Creative learning: 10 colleges for free spirits
by Constance McKenzie | August 28, 2012
If you're looking for colleges with a creative atmosphere, flexibility, unusual programs and outdoor living, here are 10 options (listed alphabetically). Many of these schools emphasize social service and environmental responsibility. The academic focus encourages in-depth, independent thinking, and you can balance out that study time with activities like juggling, kayaking, martial arts or African drumming.
We picked these 10 schools for their blend of freedom and academic rigor. Some let you design your own course of study or choose from cutting-edge majors like sustainability or humanitarianism. Attending school online can offer flexibility in scheduling, and some programs require only limited residency on campus. Some colleges welcome working adults and individuals seeking career experience in addition to studies. Just remember, these green-living, life-loving environments are not for wimps -- learning comes first:
Emerson College: (Boston, Mass., and Los Angeles, Calif.) A pioneer in student broadcasting, Emerson also opened one of the nation's earliest programs in children's theater. Begun as a conservatory of elocution, oratory and dramatic art, it has a rich tradition in performance, speech pathology and communication studies. Interdisciplinary programs include business and entrepreneurial studies as well as health communications. The school hosts about 3,450 undergraduate and 835 graduate students from 45 states and 40 countries.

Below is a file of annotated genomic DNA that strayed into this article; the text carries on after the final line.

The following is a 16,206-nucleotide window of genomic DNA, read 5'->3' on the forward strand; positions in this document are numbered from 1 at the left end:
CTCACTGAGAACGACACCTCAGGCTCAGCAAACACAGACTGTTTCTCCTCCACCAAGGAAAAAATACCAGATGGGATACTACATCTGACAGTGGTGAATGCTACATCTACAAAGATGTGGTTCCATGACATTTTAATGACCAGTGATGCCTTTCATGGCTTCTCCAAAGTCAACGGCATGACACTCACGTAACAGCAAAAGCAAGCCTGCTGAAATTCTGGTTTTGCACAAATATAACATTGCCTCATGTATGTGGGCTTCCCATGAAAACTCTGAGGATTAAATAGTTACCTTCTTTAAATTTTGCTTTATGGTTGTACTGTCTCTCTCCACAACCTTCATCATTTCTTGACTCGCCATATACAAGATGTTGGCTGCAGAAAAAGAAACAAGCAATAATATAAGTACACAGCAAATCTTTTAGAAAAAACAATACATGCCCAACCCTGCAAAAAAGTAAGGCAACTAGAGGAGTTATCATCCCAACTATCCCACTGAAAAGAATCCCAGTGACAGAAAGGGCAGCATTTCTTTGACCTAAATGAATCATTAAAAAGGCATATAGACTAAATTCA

Evergreen State College: (Olympia, Wash.) This progressive public college encourages community-based learning. Interdisciplinary programs allow student input on designing majors, including studies focused on consciousness, somatic research, marine science or leadership. The intensive sustainability program features RecycleMania, LEED architecture and green rooftops. Situated on 1,000 acres, Evergreen boasts a beach on Puget Sound, an organic farm and teaching gardens. The school has approximately 4,900 students.
Guilford College: (Greensboro, N.C.) Flexible class scheduling allows students to gain experience through part-time jobs or internships. A focus on active, real-world learning drives social engagement like the Quaker Leadership Scholars Program. The 300-acre wooded campus is over a century old and near a thriving city, and you can take classes at other local colleges. Sustainability efforts include extensive solar panels for heating water. The college hosts about 2,740 students; nearly half are adult students, and some are early college students.